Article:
endot

eschew obfuscation (and espouse elucidation)

Meeting Michael Connelly and Robert Crais

Tonight, I had the privilege of seeing one of my favorite authors, Michael Connelly, at a session where he and Robert Crais discussed the effect that Raymond Chandler had on their careers and on the crime fiction genre. It was a part of Santa Monica’s Citywide Reads 2012 program celebrating Chandler’s work. My sister, who introduced me to Michael Connelly in the first place, found out about it on his facebook fan page and came all the way out here to go with me.

They started off with a short back and forth time, chatting about how they each were influenced and what they thought of Chandler’s work. It quickly became evident that the two of them are good friends. Robert is the laid back, easy going one and Michael plays the straight man.

One interesting thing that came up was that Chandler is sometimes criticized for not having strong plots. Robert pointed out that he (Chandler) was more interested in how the scenes were received than the plot of the entire book. To reinforce this, he read a short excerpt where Philip Marlowe (Chandler’s protagonist), pours himself a drink and then looks out his window at the city of Los Angeles. It mentioned nothing about what was happening at that part of the book, but the description of Los Angeles and how individual perspective influences one’s perception of the city was captivating. Michael mentioned chapter thirteen of The Little Sister, where Marlowe drives around the city describing what he sees, as something he used to read before starting a new novel.

Following the chat was a question and answer period, but not before each one asked a trivia question about their work. I knew I had no chance with Robert’s question as I’ve only read one of his books, but I thought I had a chance with Michael’s. That is, until I heard it. He asked if anyone knew the intersection where Harry Bosch (his character) had met Elvis Cole (one of Robert’s characters) in the book Lost Light. I haven’t read that one yet, but when I do, I’ll be sure to look for the reference. 1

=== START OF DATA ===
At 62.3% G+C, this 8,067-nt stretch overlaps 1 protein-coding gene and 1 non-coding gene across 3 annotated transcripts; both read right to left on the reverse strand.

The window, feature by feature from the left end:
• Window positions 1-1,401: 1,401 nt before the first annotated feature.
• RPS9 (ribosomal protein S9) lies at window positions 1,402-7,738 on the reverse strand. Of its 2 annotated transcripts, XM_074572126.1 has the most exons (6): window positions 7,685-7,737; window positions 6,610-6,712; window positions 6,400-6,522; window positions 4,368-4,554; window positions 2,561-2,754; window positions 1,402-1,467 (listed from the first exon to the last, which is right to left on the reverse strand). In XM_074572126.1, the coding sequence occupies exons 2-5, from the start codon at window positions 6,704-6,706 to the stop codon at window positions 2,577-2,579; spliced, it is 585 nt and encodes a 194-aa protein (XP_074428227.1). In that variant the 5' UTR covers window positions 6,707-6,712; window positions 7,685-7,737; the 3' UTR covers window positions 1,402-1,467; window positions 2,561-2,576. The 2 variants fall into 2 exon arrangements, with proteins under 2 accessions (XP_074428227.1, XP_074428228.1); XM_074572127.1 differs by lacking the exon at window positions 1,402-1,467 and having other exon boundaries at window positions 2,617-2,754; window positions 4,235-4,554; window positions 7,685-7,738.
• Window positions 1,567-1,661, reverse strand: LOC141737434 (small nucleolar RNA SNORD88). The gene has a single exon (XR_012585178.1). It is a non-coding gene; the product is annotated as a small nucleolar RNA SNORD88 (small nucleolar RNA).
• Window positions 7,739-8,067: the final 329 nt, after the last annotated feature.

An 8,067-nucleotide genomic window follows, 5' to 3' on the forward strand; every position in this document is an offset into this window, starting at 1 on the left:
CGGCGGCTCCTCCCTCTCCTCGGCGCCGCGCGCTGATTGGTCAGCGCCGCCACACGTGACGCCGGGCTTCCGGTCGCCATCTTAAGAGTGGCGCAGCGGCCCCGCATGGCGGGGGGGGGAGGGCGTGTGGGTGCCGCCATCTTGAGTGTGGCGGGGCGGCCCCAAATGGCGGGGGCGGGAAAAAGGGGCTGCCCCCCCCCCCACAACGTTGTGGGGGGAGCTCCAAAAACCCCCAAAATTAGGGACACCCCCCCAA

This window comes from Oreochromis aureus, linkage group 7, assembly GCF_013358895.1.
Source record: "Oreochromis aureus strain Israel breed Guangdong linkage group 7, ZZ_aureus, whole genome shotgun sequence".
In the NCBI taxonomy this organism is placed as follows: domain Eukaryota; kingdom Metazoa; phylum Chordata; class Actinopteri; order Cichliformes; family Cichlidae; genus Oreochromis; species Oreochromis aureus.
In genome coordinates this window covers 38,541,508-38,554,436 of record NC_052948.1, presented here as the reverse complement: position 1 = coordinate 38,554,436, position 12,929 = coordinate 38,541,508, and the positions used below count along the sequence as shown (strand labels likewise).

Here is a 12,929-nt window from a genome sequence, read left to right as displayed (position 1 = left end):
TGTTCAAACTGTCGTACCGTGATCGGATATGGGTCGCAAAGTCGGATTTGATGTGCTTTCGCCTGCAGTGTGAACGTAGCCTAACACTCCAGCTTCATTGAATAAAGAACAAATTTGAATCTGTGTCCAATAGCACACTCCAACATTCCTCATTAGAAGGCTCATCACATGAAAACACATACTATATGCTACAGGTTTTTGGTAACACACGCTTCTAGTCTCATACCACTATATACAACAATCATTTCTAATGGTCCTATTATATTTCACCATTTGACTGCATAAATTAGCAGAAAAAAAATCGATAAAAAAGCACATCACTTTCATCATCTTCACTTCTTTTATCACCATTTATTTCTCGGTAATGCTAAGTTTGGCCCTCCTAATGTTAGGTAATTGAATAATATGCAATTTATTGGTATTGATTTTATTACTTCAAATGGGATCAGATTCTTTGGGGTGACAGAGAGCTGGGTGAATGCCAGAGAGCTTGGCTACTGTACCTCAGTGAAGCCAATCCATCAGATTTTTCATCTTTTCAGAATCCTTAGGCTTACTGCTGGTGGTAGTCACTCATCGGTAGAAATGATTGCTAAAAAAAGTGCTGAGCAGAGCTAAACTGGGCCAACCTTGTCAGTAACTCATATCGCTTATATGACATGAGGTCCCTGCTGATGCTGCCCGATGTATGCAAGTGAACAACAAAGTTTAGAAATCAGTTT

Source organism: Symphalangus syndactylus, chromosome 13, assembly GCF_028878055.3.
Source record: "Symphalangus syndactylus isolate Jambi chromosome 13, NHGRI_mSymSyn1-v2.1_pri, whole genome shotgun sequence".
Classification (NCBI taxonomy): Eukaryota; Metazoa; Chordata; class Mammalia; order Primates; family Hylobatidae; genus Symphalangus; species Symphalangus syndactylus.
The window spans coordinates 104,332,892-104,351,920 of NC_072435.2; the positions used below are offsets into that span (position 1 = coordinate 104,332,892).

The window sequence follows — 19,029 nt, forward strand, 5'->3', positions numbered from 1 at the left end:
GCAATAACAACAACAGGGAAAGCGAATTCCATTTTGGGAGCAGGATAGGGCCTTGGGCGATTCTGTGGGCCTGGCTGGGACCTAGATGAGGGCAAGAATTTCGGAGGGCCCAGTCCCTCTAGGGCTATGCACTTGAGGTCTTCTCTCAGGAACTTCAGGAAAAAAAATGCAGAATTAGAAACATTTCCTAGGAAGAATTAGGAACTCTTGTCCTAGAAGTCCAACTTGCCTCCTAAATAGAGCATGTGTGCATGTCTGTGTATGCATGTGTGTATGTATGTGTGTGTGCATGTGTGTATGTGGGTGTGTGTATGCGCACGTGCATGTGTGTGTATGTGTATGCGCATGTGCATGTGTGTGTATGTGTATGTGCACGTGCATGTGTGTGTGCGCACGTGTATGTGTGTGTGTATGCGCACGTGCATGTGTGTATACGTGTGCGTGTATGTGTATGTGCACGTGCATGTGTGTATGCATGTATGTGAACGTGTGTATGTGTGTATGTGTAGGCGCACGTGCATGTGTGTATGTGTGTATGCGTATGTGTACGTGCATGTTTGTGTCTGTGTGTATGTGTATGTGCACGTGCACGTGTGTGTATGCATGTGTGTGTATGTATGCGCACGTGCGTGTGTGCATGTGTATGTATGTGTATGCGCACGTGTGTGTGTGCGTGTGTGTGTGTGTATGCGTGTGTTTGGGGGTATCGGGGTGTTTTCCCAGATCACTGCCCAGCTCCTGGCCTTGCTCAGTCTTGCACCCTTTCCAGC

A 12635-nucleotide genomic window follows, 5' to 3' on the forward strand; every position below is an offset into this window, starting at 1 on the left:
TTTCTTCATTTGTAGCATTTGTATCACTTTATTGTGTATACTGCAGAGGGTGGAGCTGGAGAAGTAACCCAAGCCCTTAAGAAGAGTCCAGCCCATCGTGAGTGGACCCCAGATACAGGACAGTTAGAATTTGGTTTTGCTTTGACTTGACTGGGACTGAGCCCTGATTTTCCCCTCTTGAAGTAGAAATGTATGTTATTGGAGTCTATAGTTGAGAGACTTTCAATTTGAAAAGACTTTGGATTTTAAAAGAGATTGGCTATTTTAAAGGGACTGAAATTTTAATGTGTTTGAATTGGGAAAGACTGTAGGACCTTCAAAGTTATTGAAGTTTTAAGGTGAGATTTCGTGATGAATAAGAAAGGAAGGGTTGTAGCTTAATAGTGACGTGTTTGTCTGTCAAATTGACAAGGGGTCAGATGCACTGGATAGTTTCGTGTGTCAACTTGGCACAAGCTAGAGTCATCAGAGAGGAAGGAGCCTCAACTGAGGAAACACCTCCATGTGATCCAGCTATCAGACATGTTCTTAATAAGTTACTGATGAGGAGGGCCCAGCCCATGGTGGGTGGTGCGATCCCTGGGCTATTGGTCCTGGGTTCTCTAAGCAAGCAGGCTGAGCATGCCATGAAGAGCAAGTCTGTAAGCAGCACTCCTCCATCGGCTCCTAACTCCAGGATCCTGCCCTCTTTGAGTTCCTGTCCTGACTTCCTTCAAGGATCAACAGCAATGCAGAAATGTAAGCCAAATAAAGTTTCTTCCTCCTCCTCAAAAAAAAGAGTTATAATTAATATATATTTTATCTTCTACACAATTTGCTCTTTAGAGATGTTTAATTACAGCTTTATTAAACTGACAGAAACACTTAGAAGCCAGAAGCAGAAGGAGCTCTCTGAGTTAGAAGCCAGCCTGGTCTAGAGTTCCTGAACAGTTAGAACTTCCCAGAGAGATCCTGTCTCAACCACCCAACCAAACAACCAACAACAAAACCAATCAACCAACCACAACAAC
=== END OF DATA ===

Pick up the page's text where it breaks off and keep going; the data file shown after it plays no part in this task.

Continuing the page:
One of the questions was about the fact that both of the authors’ characters have homes on Woodrow Wilson Drive in the Hollywood Hills. Both found the ability to stand on a back patio and gaze at the city integral to their characters’ psyche. Michael said that he’d actually been sent up into the hills as a reporter to write about a murder and while he was waiting around, he wandered over to a burnt out cantilevered platform where he caught a view of the city. It was there that he decided to give Bosch a home in the hills. He also mentioned that, even after twenty years (his first novel came out in 1992), no one built a house at that address. 2

Another interesting question asked each author to name their favorite and least favorite book that they’d created. Robert replied that his favorite is usually the most recent one. When he starts a book, he loves it. By the time he finishes it, he hates it, but then a few months later he starts to love it again.3 Furthermore, there are things he likes about each book, so it’s hard to pick an overall favorite. Michael felt similar, and added that he likes his early books the least and has thought about what he would do differently if he were to rewrite them. I found this interesting because I just finished his first book and I rather enjoyed it.

After the Q&A session, they cleared off the stage and everyone lined up to walk up and get their books signed. We each picked up a book and patiently waited our turn. My sister was more nervous than I was initially, but as we drew closer I could definitely feel my anxiety increase. At these things, you have much more time to think about what you will say than time to actually say it. So, I carefully prepared a few sentences explaining how much I liked his work and that, even though I had purchased a book, I’d rather he sign my ticket, as I tend to give away or sell books after I read them. Then, suddenly I was next and I can’t even remember what I said, but I’m sure it wasn’t eloquent and it probably wasn’t even grammatically sound. He graciously signed my ticket after shaking my hand and then he signed my book too. He even let me get a picture with him. I know he puts his pants on one leg at a time, but it was still surreal to meet him in person.

Michael Connelly and me

We then hopped into the line for Robert. This time, I was much more relaxed, probably because I have only read one of his books so far. It was fun to watch my sister get all starstruck, and it was great to meet him as well. Plus, he was nice enough to sign my ticket too.

Signed ticket

My sister and I share a love of reading, and tonight was a special night for both of us. I’m glad that I had the opportunity to attend tonight and I won’t soon forget it.

Oh, and one cool thing that I found out about Michael tonight: he’s left handed.

Good night.

  1. Only one street had to be named, so one answer is Mulholland. I don’t know what the other one is.

  2. Yes, he gave the address. Yes, I’ll probably drive up there. No, not tonight.

  3. I find that I have a similar reaction to things I write, albeit on a much shorter time scale.